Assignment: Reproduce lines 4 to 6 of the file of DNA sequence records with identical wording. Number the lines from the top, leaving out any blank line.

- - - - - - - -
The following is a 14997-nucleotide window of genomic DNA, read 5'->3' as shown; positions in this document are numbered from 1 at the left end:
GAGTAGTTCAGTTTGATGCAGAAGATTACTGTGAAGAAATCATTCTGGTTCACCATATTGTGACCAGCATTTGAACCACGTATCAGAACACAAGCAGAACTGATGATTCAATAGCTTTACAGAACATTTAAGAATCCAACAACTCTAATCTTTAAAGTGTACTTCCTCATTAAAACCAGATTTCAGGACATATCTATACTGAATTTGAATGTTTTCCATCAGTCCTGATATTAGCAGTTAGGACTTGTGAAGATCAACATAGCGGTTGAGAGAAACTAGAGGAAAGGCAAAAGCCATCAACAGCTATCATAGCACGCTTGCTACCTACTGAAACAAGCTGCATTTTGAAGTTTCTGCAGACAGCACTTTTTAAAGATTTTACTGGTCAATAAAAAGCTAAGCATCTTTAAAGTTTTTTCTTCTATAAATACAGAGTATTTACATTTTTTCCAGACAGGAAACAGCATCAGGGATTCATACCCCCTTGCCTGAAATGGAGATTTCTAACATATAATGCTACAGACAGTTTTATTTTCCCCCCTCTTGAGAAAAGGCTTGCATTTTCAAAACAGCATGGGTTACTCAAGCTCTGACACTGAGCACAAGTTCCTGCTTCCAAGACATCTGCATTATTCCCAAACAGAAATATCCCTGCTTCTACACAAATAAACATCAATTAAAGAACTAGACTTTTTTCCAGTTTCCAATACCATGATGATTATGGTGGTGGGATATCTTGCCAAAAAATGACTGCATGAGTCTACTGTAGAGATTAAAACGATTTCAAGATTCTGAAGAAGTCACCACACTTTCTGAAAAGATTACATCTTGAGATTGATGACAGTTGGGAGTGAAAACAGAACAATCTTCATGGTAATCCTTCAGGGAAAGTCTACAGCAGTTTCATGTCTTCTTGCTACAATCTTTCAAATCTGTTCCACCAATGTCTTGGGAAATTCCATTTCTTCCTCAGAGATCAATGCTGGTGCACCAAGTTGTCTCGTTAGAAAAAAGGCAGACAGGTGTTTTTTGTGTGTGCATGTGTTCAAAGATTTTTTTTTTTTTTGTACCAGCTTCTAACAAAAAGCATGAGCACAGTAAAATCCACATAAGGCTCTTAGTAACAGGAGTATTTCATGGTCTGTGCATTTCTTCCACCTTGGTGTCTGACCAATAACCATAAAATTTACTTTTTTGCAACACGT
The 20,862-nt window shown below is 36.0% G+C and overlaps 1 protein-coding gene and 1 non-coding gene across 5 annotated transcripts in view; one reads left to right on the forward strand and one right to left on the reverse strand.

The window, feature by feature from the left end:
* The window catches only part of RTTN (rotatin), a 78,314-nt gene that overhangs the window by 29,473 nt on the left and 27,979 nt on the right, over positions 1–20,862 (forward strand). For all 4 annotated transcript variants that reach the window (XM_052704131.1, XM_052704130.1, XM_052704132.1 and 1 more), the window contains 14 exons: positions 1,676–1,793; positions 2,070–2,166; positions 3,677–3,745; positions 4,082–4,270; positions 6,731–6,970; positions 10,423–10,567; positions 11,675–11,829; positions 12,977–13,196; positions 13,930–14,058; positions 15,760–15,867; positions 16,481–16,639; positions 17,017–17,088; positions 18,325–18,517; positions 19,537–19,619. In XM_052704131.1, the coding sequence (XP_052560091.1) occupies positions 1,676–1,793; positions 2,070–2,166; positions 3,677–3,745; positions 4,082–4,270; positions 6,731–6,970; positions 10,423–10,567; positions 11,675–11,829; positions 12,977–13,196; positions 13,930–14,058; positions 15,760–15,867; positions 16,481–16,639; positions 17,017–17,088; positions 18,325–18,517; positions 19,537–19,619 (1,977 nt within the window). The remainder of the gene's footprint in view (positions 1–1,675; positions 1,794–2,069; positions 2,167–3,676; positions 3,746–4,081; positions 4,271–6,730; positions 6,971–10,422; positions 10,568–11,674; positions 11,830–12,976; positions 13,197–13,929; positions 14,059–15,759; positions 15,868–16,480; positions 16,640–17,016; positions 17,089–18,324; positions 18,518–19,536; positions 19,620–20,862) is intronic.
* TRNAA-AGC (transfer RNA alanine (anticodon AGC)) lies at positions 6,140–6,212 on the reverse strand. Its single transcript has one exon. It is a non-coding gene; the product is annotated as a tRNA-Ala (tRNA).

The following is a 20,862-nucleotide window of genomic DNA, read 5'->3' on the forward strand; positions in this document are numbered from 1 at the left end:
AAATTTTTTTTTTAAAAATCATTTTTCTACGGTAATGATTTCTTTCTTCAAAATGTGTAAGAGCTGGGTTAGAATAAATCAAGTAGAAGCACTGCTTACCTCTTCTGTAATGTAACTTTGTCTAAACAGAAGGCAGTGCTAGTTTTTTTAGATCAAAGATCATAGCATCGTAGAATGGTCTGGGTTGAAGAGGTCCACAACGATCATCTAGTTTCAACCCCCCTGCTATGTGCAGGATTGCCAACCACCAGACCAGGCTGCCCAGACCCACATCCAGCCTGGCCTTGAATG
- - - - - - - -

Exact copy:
The window, feature by feature from the left end:
* The window catches only part of RTTN (rotatin), a 78,314-nt gene that overhangs the window by 29,473 nt on the left and 27,979 nt on the right, over positions 1–20,862 (forward strand). For all 4 annotated transcript variants that reach the window (XM_052704131.1, XM_052704130.1, XM_052704132.1 and 1 more), the window contains 14 exons: positions 1,676–1,793; positions 2,070–2,166; positions 3,677–3,745; positions 4,082–4,270; positions 6,731–6,970; positions 10,423–10,567; positions 11,675–11,829; positions 12,977–13,196; positions 13,930–14,058; positions 15,760–15,867; positions 16,481–16,639; positions 17,017–17,088; positions 18,325–18,517; positions 19,537–19,619. In XM_052704131.1, the coding sequence (XP_052560091.1) occupies positions 1,676–1,793; positions 2,070–2,166; positions 3,677–3,745; positions 4,082–4,270; positions 6,731–6,970; positions 10,423–10,567; positions 11,675–11,829; positions 12,977–13,196; positions 13,930–14,058; positions 15,760–15,867; positions 16,481–16,639; positions 17,017–17,088; positions 18,325–18,517; positions 19,537–19,619 (1,977 nt within the window). The remainder of the gene's footprint in view (positions 1–1,675; positions 1,794–2,069; positions 2,167–3,676; positions 3,746–4,081; positions 4,271–6,730; positions 6,971–10,422; positions 10,568–11,674; positions 11,830–12,976; positions 13,197–13,929; positions 14,059–15,759; positions 15,868–16,480; positions 16,640–17,016; positions 17,089–18,324; positions 18,518–19,536; positions 19,620–20,862) is intronic.
* TRNAA-AGC (transfer RNA alanine (anticodon AGC)) lies at positions 6,140–6,212 on the reverse strand. Its single transcript has one exon. It is a non-coding gene; the product is annotated as a tRNA-Ala (tRNA).